circumvention of access controls would offer no apparent benefit to
the author or copyright owner in relation to the work to which access
is controlled, but simply offers a benefit to a third party who may
use 1201 to control the use of hardware which, as is increasingly
the case, may be operated in part through the use of computer software
or firmware, an exemption may well be warranted. Such appears to be
the case with respect to the software locks involved in the current

The copyright owners who did express concern about the proposed
exemption are owners of copyrights in music, sound recordings and
audiovisual works whose works are offered for downloading onto
cellular phones. They expressed concern that the proposed exemption
might permit circumvention of access controls that protect their works
when those works have been downloaded onto cellular phones. The record
on this issue was fairly inconclusive, but in any event the proponents
of the exemption provided assurances that there was no intention that
the exemption be used to permit unauthorized access to those
works. Rather, the exemption is sought for the sole purpose of
permitting owners of cellular phone handsets to switch their handsets
to a different network.

Because the Register has concluded that, in appropriate circumstances,
a class of works may be refined by reference to uses made of the
works, this issue can best be resolved by modifying the proposed class
of works to extend only to "Computer programs in the form of firmware
that enable wireless telephone handsets to connect to a wireless
telephone communication network, when circumvention is accomplished
for the sole purpose of lawfully connecting to a wireless telephone
communication network."

On September 18, 2006, long after the comments had been submitted and
the hearings had been conducted in this rulemaking, the Register
received unsolicited submissions from CTIA - The Wireless Association
(a nonprofit trade association that promotes the interests of the
wireless industry, representing both wireless carriers and
manufacturers) and TracFone Wireless, Inc. (which describes itself as
"America's largest prepaid wireless company"). The submissions
included the submitters' responses to written questions that the
Copyright Office had submitted to the two witnesses who had testified
at the March 23, 2006, hearing on the proposed exemption -- witnesses
who had no relationship with Tracfone or CTIA. The submissions also
contained arguments opposing the proposed exemption.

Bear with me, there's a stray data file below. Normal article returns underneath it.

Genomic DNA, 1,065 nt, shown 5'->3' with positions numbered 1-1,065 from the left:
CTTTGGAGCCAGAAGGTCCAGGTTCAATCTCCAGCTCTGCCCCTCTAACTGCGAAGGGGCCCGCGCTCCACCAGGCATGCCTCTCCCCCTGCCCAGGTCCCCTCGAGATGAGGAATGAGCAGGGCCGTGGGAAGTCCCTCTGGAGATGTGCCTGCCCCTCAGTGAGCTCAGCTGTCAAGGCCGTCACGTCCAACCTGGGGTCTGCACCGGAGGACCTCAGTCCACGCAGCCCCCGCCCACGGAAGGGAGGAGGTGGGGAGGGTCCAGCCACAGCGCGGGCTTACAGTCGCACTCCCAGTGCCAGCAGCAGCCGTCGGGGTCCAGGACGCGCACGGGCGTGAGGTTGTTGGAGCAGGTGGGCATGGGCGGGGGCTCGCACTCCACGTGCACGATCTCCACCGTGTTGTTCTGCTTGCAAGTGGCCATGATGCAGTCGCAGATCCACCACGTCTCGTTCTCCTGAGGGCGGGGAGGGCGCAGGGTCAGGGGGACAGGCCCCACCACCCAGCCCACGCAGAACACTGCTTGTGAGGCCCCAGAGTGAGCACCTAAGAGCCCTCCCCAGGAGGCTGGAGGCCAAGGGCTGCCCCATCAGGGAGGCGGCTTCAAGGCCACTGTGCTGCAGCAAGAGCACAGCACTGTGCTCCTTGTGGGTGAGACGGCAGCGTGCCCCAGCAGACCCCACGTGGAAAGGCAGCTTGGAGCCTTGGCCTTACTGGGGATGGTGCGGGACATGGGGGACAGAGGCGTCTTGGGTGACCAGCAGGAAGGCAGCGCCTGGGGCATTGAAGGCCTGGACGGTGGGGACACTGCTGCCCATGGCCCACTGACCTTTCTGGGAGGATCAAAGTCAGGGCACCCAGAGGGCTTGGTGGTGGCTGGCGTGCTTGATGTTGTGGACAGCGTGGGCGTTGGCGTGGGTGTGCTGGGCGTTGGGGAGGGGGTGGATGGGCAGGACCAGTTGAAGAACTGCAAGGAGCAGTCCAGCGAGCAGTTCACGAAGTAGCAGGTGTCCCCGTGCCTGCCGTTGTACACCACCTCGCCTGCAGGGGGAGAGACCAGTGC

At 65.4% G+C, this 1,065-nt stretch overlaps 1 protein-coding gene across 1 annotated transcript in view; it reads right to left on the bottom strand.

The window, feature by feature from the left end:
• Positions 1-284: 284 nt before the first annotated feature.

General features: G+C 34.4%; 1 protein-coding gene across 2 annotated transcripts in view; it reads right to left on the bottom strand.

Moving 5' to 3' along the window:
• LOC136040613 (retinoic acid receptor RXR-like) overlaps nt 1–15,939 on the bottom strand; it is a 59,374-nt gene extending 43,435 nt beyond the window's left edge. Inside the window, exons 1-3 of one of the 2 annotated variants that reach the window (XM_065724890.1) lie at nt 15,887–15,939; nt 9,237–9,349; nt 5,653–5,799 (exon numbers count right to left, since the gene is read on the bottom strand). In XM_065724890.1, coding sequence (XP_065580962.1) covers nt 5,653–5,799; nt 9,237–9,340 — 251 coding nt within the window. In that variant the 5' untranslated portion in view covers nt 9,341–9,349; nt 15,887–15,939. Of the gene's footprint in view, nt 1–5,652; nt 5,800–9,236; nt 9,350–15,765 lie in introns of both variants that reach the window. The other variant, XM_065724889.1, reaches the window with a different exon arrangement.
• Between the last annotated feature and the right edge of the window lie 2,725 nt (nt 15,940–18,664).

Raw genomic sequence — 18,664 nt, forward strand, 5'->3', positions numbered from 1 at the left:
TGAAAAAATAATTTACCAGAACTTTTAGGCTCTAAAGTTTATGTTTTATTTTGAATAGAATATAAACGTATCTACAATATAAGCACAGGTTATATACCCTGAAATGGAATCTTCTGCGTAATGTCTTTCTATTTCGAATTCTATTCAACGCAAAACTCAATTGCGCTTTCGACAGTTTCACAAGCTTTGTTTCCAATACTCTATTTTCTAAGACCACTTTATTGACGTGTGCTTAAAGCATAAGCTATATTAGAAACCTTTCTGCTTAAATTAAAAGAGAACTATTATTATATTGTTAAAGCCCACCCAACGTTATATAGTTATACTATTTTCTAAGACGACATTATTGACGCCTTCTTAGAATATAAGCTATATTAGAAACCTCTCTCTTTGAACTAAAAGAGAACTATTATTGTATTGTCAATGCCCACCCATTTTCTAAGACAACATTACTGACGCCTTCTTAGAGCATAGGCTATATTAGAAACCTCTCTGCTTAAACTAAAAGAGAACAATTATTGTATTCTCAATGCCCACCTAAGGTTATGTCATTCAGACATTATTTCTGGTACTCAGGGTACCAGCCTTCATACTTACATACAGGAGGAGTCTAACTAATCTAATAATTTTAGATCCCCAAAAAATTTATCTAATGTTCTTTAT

In the course of his consultation with the Register of Copyrights on
this rulemaking, the Acting Assistant Secretary of Commerce for
Communications and Information shared his concern that the record on
this proposal appeared to be incomplete and stated that he was pleased
that the Register had sought additional information (in the form of
the written questions to the witnesses) to supplement the record.

Subsequently, he expressed to the Register his view that the CTIA and
TracFone comments "afford you a complete record in which the views of
both users and creators of content are currently represented," and
urged the Register to consider those submissions in making her

The Assistant Secretary's concerns are understandable, and the
Register shares his desire that the views of both users and creators
of content be represented in the rulemaking. However, complying with
the Assistant Secretary's request and accepting the last-minute
submissions of CTIA and TracFone would undermine the procedural
requirements of this proceeding and of the rulemaking process in
general. While it is preferable that all interested parties make their
views known in the rulemaking process, they must do so in compliance
with the process that is provided for public comment, or offer a
compelling justification for their failure to do so. In this case,
they have failed to offer such justification. CTIA (which counts
TracFone among its members) was aware of this rulemaking proceeding
and this request for an exemption as early as January or February,
2006. Yet it remained silent until September 18, long after the
opportunities provided for comment and testimony had expired. Nor did
it offer any explanation for its silence. If these extremely untimely
submissions were accepted, it would be difficult to imagine when it
ever would be justified to reject an untimely comment. Such a
precedent would be an invitation to chaos in future rulemakings.
Therefore, the late submissions of CTIA and TracFone have not been